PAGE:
Quilting For Beginners Start Today

Quilting For Beginners


Let’s Start Quilting

Though it might seem as a daunting task,Quilting and making a quilt is not as complicated as it seems. There has never been a better time for a beginner to learn about quilt making, because of the large number of resources available, both in printed form (books, magazines) and on the web.


Layers of a Quilt

Understanding the steps involved in making a quilt will help a beginner before starting to sew their first quilt. A quilt is composed of three layers, a “top”, the upper layer that can either be made with pieced blocks or appliquéd. The back layer is called “backing”, and it’s usually a plain cloth layer. Between the two, batting is sandwiched to give the quilt warmth and dimension. These three layers are joined together with quilting stitches, either by hand or machine. When the three layers are quilted together, a binding is applied all around the edges to finish the quilt.


Make Some Decisions

Before you start making your first quilt you need to make several important decisions and purchase the materials necessary to make your first quilt.


-Pick a pattern: making your first quilt should be a pleasant experience, not a frustrating one. Beginners should start sewing a simple pattern and keep the overall size of the quilt small. A wallhanging made with four blocks is a great way to try your hand at quilting. Blocks that use square patches are easy to sew (Nine Patch, Four Patch and their variations are good choices for a beginner).


-Choose fabric for your top and backing: One hundred percent quilt fabric is the best choice for quilts. Pick cotton fabrics that are neither too loosely woven, nor too tight.

Color choices should reflect your personal taste. You will need a background fabric, a dominant fabric and one or two more in complimentary colors. Buy a little more fabric than the pattern recommends, in case you make mistakes.

Backing fabric: It needs to be as wide as the quilt top, plus four inches.

Whichever fabric you decide to use for your quilt backing, avoid using sheeting material. Fabric intended for sheets has a high thread count that makes quilting difficult.


-Batting: picking the right batting can be confusing for a beginner quilt maker. There are several types of batting available. Cotton/polyester batting (an 80/20 blend) is a good choice for a beginner quilt maker. It is easy to quilt, it doesn’t shrink as much as cotton and it fibers don’t migrate like polyester.


-Purchase basic supplies: depending on the way a beginner plans on sewing and quilting their first quilt, the list of supplies will change. A sewing machine and an iron will be the most expensive items to buy. Do a little research before you purchase these items. A rotary cutter, mat and acrylic rulers make cutting fabric easy even for a beginner. Of course you will need basic sewing supplies, pins, cotton thread, scissors, needles if you plan on hand piecing or quilting, and a thimble. A seam ripper is also very useful to undo stitches if there is a need.


Watch Your Step

Once all the supplies, pattern and fabric have been chosen, a beginner quilt-maker is ready to start. Pre-wash all the fabric you bought, press it flat. Understanding the pattern is the first step towards successfully completing a quilt. Read the cutting and piecing directions carefully. Remember the adage “measure twice, cut once”. Cut all the pieces required, then prepare to sew. A quarter inch seam allowance is the standard when piecing quilt blocks. Take your time, be as accurate as you can. Follow the piecing sequence for the pattern you chose. Press the seam allowances flat and to one side as you go. Try to press them so they will “interlock” with the other seam allowances to reduce bulk. Once a block is completed, press it flat. Try not to move the iron too much to reduce distortion.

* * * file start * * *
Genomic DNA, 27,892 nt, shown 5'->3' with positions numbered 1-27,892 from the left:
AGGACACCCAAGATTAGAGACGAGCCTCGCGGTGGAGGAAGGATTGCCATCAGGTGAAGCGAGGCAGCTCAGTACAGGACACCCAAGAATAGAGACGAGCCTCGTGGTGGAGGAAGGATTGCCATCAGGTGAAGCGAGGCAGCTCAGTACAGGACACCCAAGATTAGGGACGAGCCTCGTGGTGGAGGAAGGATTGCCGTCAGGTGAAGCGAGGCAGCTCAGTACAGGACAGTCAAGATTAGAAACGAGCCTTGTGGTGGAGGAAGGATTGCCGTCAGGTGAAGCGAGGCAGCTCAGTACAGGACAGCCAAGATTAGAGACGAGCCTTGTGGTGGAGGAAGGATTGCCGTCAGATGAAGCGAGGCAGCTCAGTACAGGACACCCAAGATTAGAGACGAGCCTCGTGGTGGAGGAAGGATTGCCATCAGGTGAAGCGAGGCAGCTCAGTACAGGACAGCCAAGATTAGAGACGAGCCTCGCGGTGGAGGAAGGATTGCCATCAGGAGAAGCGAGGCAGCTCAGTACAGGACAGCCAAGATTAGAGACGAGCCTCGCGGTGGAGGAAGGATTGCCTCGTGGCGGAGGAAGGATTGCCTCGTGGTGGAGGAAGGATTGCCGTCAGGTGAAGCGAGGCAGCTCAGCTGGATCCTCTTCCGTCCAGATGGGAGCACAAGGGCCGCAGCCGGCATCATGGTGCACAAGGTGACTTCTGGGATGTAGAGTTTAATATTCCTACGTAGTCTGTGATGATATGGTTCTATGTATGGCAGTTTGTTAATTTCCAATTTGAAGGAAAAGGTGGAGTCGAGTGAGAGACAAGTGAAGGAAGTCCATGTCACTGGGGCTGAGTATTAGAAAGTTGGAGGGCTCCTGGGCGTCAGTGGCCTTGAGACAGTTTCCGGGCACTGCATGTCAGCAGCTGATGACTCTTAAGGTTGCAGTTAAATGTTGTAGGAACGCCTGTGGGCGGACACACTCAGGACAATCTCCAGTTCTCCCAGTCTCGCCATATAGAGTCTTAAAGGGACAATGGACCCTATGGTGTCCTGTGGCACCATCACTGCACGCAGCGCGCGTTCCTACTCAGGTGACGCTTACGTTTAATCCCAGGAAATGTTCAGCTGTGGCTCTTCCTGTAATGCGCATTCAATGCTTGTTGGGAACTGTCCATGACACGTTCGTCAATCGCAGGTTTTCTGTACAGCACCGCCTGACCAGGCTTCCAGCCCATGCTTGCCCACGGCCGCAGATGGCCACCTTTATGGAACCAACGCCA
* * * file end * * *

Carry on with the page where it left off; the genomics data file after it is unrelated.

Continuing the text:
Once the pattern blocks are sewn, they are ready to be assembled to make the quilt top. The quilt top and backing fabric need to be pressed before assembling the three layers in preparation for quilting. Backing, batting and quilt top have to be stretched on a flat surface and basted together. Allow an extra two inches all around when cutting the batting and backing. You can baste with either needle and thread or with safety pins. As you baste, make sure there are no wrinkles on any of the layers. When the three layers are basted together all the way to the edge, the quilt is ready for quilting.

Quilting itself might be the one step that seems the hardest for a beginner quilt-maker. It is really not that hard. A first quilt can be simply quilted with straight lines, stitched by machine or hand. The important thing to remember is that the quilting lines must be evenly spaced within the quilt. Do not leave large areas unquilted, as the batting there will tend to shift. The more quilting you add to the quilt, the more dimension and durability.



When the quilt has been completely quilted, it is ready for binding. Bias tape can be made from one of the fabrics purchased or it can be bought already made. The binding tape is sewn all the way around the edges on the front of the quilt, then folded back and stitched down. There are very good tutorials on binding available on the web. A few tips for the beginner quilter when it comes to binding:

-Measure the sides of the quilt and apply the exact amount of binding, so the sides of the quilt will be square and won’t ripple.

-Try to space the seams on the binding so they won’t be placed on the corners.

-Binding needs to be full. Don’t cut the extra batting and backing until you know how much you need to “fill” the binding.

-Tack down the corner folds of your binding by hand stitching for durability and neatness.


Don’t forget to sign and date the back of your quilt! Your first quilt is a milestone you will always remember

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